Athenians: “The end of our empire, if end it should, does not frighten us: a rival empire like Sparta, even if Sparta was our real antagonist, is not so terrible to the vanquished as subjects who by themselves attack and overpower their rulers. This however, is a risk that we care content to take. We will now proceed to show you that we have come here in the interest of our empire, and that we shall say what we are now going to say, for the preservation of your country; as we would desire to exercise that empire over you without trouble, and see you preserved for the good of us both.”

            The Athenians state something very curious. They are not frightened so much to fall to a rival such as Sparta, but to be attacked from within by their subjects who overpower their rulers. This speaks of the internal unrest of these times where there are so many slaves and former conquered countries within forced alliances. Athens’ power as well as Sparta’s was in constant peril at any given time due to these forced alliances and the threat of mob rule.

Melians: “And how, pray, could it turn out as good for us to serve as for you to rule?”

Athenians: “Because you would have the advantage of submitting before suffering the worst, and we should gain by not destroying you.”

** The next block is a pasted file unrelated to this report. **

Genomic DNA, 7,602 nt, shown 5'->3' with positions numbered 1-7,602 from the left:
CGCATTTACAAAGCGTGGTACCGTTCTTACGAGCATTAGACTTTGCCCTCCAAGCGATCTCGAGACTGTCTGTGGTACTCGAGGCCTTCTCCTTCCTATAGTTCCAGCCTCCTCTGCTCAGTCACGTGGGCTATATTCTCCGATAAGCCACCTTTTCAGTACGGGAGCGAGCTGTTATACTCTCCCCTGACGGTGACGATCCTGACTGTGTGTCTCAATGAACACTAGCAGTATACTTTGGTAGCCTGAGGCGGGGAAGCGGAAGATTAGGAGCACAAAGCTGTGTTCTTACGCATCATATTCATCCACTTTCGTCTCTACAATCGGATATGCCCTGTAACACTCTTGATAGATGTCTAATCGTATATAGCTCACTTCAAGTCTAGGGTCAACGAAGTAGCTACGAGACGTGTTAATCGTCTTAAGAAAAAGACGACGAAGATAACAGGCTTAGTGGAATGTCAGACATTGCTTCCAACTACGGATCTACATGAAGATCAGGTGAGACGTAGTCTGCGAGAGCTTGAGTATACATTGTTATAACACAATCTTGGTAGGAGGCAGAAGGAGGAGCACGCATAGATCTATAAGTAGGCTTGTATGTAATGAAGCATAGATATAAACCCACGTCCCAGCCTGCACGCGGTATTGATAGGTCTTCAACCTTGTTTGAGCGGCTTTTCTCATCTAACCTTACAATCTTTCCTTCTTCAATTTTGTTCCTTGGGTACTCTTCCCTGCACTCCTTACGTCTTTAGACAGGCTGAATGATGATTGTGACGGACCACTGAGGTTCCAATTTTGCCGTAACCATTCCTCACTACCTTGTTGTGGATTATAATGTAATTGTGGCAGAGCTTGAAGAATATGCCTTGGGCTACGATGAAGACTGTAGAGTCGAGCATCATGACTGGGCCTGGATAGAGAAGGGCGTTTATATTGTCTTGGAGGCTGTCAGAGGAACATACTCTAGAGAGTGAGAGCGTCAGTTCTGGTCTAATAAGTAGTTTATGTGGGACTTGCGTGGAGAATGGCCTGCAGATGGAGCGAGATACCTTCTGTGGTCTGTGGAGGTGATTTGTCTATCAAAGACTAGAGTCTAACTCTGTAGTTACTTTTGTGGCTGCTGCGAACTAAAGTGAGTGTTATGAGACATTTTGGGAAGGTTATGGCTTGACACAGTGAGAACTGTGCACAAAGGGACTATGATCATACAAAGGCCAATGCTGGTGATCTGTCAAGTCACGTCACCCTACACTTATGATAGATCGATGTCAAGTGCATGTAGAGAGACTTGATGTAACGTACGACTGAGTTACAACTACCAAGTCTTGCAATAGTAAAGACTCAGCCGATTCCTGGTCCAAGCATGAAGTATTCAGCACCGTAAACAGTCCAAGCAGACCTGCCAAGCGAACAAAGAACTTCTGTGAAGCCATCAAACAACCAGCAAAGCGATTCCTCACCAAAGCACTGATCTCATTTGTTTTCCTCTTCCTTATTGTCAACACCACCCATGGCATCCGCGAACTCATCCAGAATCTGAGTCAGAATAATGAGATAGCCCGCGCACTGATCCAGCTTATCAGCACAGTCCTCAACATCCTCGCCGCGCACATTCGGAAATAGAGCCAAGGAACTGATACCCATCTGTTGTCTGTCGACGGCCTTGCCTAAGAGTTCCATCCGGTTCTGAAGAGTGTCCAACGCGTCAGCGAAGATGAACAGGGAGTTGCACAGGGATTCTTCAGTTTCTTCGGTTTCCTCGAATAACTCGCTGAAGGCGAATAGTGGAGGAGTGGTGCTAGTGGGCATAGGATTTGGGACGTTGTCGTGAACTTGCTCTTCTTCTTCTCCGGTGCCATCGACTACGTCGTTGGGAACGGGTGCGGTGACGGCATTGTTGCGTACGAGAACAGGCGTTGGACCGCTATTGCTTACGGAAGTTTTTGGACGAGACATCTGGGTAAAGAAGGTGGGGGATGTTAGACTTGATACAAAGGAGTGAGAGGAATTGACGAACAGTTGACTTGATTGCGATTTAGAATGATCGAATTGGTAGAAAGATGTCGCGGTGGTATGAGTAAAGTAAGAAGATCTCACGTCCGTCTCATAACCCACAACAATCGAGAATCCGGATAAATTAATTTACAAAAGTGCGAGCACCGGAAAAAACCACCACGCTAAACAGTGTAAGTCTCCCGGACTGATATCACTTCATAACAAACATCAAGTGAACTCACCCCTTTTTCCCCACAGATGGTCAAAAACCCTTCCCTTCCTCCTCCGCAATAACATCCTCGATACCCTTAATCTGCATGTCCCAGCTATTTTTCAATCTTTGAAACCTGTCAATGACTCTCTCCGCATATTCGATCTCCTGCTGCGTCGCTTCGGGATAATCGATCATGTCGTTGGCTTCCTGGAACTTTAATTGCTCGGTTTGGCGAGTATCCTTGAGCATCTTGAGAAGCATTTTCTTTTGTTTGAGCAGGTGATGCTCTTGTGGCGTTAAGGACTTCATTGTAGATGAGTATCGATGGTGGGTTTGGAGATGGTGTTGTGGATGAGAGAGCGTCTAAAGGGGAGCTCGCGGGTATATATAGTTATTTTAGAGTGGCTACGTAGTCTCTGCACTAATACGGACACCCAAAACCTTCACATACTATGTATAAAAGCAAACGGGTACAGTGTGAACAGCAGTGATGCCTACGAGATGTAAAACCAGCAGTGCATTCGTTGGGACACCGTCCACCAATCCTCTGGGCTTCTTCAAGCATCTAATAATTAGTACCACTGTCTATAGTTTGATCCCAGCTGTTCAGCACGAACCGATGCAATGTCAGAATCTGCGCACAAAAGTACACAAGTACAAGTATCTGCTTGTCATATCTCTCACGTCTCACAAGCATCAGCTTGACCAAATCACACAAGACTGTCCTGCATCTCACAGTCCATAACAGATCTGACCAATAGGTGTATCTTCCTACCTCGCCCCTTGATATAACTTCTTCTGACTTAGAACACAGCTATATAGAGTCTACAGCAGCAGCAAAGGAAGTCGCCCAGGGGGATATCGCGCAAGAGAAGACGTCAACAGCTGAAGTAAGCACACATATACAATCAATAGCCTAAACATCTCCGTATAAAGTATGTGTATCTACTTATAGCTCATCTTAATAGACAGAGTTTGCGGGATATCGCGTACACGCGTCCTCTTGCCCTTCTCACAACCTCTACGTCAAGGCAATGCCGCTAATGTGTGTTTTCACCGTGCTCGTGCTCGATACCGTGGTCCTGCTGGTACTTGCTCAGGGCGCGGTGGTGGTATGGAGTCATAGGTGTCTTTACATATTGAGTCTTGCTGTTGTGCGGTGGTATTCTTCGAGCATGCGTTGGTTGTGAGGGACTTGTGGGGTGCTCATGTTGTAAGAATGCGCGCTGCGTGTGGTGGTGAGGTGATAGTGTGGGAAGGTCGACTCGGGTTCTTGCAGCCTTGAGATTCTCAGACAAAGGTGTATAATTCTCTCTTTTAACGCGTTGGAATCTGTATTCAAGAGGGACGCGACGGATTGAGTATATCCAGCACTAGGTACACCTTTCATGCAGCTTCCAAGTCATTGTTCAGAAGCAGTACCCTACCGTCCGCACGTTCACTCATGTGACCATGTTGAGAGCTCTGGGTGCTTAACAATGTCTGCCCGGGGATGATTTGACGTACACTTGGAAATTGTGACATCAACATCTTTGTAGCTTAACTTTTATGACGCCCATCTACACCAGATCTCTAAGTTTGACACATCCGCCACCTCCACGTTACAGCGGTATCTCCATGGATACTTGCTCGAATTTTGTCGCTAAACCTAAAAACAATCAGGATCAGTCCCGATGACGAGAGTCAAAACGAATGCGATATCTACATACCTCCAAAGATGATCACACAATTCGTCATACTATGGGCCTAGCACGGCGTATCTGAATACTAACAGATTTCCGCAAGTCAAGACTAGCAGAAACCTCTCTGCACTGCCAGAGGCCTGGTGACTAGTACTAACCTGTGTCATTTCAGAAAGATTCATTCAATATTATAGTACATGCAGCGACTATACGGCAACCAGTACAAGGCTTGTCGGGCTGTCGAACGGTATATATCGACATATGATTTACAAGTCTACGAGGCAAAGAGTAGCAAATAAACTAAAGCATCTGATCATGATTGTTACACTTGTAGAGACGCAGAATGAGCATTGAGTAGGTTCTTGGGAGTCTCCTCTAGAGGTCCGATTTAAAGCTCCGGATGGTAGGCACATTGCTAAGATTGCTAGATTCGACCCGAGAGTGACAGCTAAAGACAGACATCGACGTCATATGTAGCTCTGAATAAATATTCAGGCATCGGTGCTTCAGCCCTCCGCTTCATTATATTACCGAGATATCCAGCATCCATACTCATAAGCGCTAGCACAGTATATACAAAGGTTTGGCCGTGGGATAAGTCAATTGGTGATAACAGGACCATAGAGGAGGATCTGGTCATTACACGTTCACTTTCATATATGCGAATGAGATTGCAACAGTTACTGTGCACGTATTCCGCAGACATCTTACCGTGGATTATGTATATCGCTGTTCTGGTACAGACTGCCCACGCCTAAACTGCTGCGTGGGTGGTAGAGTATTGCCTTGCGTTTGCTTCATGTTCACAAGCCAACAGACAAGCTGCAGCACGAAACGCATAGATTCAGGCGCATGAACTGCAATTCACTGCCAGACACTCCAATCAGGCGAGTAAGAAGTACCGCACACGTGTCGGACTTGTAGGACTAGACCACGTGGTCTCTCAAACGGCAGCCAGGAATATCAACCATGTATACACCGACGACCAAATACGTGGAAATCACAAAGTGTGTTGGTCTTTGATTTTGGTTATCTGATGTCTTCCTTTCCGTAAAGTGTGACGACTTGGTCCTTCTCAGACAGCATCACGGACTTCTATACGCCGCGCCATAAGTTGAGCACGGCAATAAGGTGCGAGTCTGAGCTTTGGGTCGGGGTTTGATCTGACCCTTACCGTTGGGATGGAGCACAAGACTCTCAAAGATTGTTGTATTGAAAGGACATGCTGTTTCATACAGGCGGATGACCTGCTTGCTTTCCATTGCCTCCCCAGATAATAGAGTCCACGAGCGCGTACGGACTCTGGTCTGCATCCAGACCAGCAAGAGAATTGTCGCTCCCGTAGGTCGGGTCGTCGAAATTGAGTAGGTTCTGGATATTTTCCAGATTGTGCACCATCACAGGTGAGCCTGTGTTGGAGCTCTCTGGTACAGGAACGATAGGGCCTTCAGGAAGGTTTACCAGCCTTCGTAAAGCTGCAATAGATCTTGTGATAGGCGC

Melians: “So you would not consent to our being neutral, friends instead of enemies, but allies of neither side.”

Athenians: “No, for your hostility cannot so much hurt us as your friendship will be an argument to our subjects of our weakness, and your enmity of our power.”

No neutrals, friendship argues to our weakness.

Melians: “Is that your subjects’ idea of equity, to put those who have nothing to do with you in the same category with peoples that are most of them you own colonists, and some conquered rebels?”

Athenians: “As far as right goes they think one has as much of it as the other, and that if any maintain their independence it is because they are strong, and that if we do not molest them it is because we are afraid; so that besides extending our empire we should gain in security by your subjection; the fact that you are islanders and weaker than others rendering it all the more important that you should not succeed in thwarting the masters of the sea.”

The Athenians were, up to this point the Masters of the Sea and Sparta was master of land warfare. For most of the war, Sparta stuck to the land and Athens keep the seas. There is a lot about maneuver warfare we can discuss if time permits. Athens must subdue Melos to keep respect of its subjects that they are not worried in the least about Sparta retaliating.

Melians: “But do you consider that there is not security in the policy which we indicate? For here again if you debar us from talking about justice and invite us to obey your interest, we also must explain ours, and try to persuade you, if the two happen to coincide. How can you avoid making enemies of all existing neutrals who shall look at our case and conclude from it that one day or another you will attack them? And what is this but to make greater the enemies that you have already, and to force others to become so who would otherwise have never though of it?

The Melians argue that Athens’ policy will only create more enemies for her. Make enemies of other neutrals.